This interview is part of WARC's Marketer's Toolkit 2022, launching soon. Click here to register your interest.
- FMCG products are not like airlines or banks that can make use of the offline store service model, so something different is required to provide better service for users.
- The best marketing is the product itself and wherever the product is placed, it becomes a living advertisement and gives consumers a stronger impression of what they are buying.
- Gaming is a strong growth area for FMCGs, with Gen Z – soon to become the main consumer group in society – attracted to esports and virtual characters in anime and Chinese animations.
Wong Lo Kat has always heavily stressed marketing, especially on social media, and over the years, as new platforms have emerged, the brand has expanded the platforms it uses from Weibo to bilibili. What changes do you see in your audience profile and how has the marketing approach on different platforms evolved?
First of all, I think the shift from Weibo to bilibili is merely a change in channel. We cooperate with the platform, and the focus changes slightly each year, with a shift in focus at each different stage. For Wong Lo Kat, there are three core priorities for us in the future.
- Rejuvenation of the brand.
This should be something that all aspiring brands are doing all the time because young people are the future.
- Creation of our own "Ji culture".
We have always been committed to promoting the Chinese culture surrounding the character “Ji” or “Kat”, which means “good fortune”. Examples would be the launch during the Spring Festival in 2021 of different "Surname Cans" based on surnames such as "Huang Lao Ji" and "Jia Lao Ji", as well as "Lucky Cans" which we launched during the summer season, with titles such as "Newlywed Lucky" and "Starting a New Job Lucky”. We want people to drink Wong Lo Kat and associate it with anything that happens to them that is good.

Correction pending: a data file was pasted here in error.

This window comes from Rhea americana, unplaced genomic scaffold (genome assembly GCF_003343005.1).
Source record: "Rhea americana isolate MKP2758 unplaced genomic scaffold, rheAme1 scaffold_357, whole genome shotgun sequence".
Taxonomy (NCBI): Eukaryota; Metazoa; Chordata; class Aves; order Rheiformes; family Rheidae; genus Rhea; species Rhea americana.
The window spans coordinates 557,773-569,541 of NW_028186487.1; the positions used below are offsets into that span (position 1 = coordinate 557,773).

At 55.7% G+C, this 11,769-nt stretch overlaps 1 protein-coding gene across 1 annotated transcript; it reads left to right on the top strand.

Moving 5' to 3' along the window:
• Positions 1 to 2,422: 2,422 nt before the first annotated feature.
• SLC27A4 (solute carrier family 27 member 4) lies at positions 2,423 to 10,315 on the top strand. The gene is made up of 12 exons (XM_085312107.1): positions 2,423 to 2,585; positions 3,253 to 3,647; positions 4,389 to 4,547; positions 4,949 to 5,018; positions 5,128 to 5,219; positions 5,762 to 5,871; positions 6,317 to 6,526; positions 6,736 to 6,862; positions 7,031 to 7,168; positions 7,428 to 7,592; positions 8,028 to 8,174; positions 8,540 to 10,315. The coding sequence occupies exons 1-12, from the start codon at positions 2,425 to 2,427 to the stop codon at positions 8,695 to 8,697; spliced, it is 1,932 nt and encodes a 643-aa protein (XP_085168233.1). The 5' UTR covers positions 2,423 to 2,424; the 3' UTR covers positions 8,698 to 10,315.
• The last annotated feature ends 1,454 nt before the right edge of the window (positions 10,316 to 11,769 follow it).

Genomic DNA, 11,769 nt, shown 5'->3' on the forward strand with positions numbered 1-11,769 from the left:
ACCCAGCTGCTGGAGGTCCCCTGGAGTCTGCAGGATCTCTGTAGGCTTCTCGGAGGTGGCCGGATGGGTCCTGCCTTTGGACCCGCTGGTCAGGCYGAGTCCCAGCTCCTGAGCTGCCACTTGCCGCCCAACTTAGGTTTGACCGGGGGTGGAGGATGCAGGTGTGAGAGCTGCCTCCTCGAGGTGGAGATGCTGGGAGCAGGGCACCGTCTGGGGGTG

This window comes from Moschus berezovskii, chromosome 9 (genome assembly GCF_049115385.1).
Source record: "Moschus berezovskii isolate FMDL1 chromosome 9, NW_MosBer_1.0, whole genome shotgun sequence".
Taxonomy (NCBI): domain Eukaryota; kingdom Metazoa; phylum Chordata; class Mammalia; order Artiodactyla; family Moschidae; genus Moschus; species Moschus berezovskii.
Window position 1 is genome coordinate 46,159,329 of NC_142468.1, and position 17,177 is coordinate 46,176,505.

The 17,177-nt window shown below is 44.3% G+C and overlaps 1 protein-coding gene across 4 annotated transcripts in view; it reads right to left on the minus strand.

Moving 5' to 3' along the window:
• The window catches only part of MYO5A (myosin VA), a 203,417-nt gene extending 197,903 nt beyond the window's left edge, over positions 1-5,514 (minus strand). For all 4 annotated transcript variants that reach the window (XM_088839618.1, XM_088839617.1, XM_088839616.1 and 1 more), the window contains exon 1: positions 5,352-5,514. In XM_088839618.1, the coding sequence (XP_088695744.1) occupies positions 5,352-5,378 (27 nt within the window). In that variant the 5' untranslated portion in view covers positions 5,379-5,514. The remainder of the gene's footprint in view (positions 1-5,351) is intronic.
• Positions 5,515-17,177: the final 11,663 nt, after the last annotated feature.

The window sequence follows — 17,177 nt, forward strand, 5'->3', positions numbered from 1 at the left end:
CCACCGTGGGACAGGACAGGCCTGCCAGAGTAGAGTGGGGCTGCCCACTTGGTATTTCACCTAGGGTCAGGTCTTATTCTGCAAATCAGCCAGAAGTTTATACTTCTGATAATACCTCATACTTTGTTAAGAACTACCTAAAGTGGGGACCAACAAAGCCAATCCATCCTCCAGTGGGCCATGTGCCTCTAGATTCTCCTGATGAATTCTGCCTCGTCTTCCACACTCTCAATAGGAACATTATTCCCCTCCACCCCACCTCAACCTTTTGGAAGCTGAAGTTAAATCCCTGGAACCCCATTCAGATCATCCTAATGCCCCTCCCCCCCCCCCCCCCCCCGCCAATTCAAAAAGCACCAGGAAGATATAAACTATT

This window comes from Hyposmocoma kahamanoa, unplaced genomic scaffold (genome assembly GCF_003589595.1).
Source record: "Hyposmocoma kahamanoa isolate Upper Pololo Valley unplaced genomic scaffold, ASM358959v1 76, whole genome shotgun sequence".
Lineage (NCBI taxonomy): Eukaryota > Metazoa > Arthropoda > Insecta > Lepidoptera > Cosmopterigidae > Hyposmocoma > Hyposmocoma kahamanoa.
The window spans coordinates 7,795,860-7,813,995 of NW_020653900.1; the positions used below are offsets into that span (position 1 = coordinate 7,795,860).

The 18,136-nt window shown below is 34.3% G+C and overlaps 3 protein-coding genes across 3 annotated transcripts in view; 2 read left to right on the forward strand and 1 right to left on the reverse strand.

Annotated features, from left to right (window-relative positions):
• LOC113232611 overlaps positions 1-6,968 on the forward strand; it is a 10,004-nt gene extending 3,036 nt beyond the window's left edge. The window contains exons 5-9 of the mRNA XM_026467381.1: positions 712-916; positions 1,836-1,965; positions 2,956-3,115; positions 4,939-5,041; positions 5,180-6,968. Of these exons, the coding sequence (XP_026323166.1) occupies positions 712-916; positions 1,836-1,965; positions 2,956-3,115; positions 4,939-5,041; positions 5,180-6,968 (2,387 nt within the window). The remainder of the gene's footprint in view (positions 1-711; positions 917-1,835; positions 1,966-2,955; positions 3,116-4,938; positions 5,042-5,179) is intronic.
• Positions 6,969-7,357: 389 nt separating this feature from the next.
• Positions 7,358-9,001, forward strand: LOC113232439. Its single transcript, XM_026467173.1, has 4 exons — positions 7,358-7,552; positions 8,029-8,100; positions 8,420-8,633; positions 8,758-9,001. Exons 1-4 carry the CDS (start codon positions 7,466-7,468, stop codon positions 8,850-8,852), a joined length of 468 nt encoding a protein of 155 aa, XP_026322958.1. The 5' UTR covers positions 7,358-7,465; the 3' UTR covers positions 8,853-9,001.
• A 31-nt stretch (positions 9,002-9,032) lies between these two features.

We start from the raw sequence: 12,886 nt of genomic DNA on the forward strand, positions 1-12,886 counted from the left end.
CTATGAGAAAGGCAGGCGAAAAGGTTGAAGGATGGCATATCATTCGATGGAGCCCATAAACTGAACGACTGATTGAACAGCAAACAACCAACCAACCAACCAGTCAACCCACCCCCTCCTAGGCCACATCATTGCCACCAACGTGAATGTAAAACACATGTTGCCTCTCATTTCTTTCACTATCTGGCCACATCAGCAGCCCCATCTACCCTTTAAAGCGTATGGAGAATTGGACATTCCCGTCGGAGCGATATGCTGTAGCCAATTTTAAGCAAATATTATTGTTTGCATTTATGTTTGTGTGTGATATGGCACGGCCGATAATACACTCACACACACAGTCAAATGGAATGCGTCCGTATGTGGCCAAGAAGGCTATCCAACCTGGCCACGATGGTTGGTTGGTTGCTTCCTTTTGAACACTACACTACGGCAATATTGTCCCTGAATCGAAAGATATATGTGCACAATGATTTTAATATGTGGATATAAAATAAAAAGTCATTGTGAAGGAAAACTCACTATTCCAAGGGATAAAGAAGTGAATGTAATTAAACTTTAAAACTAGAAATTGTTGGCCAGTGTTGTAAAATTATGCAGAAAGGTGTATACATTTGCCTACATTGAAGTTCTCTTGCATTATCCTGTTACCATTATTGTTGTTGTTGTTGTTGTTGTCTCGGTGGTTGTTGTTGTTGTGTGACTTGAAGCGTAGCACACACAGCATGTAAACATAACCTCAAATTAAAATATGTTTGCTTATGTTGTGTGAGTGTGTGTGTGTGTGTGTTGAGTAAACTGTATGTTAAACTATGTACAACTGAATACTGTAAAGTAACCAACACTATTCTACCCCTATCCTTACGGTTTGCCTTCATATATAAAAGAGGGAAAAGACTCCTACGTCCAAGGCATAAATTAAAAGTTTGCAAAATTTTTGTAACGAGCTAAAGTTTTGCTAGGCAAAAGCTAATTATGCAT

- Commitment to new product positioning.
We started working with bilibili in 2016 but at that time, we were relatively unsure of the right way to work together and it was only in 2019 that we did a co-production with bilibili, giving the creative initiative to users by allowing them to create an image of Wong Lo Kat in their own minds. This is all about communicating with young people. We have all been children ourselves and now many of us have children of our own, so we should treat children not as children but more as adults, as ourselves, respecting and treating them as equals. In that way, our brand won’t feel like it is out of reach and young people will like the brand and make it part of their lives. Only then is it interesting and that's what we're after in terms of branding.
The “surname can” idea was not original, Coca-Cola has done it before, so what makes Wong Lo Kat's version different?
With Coca-Cola or any other brand, it's the product that is at the heart of the brand and brands should play around their product.
Coca-Cola came up with ideas like "Nickname Bottles" and "Lyrics Bottles" but although there are changes in the form, the consistent elements are still the basic container and the Coca-Cola product, and that is the same for us too. But with everything that Wong Lo Kat does, we relate it to our “Ji” culture. For example, every year we strongly promote the idea that you can drink red cans of Wong Lo Kat to mark the “auspicious” New Year and red cans of Wong Lo Kat for the reunion at the Mid-Autumn Festival. Everything we do has a clear link to our own products.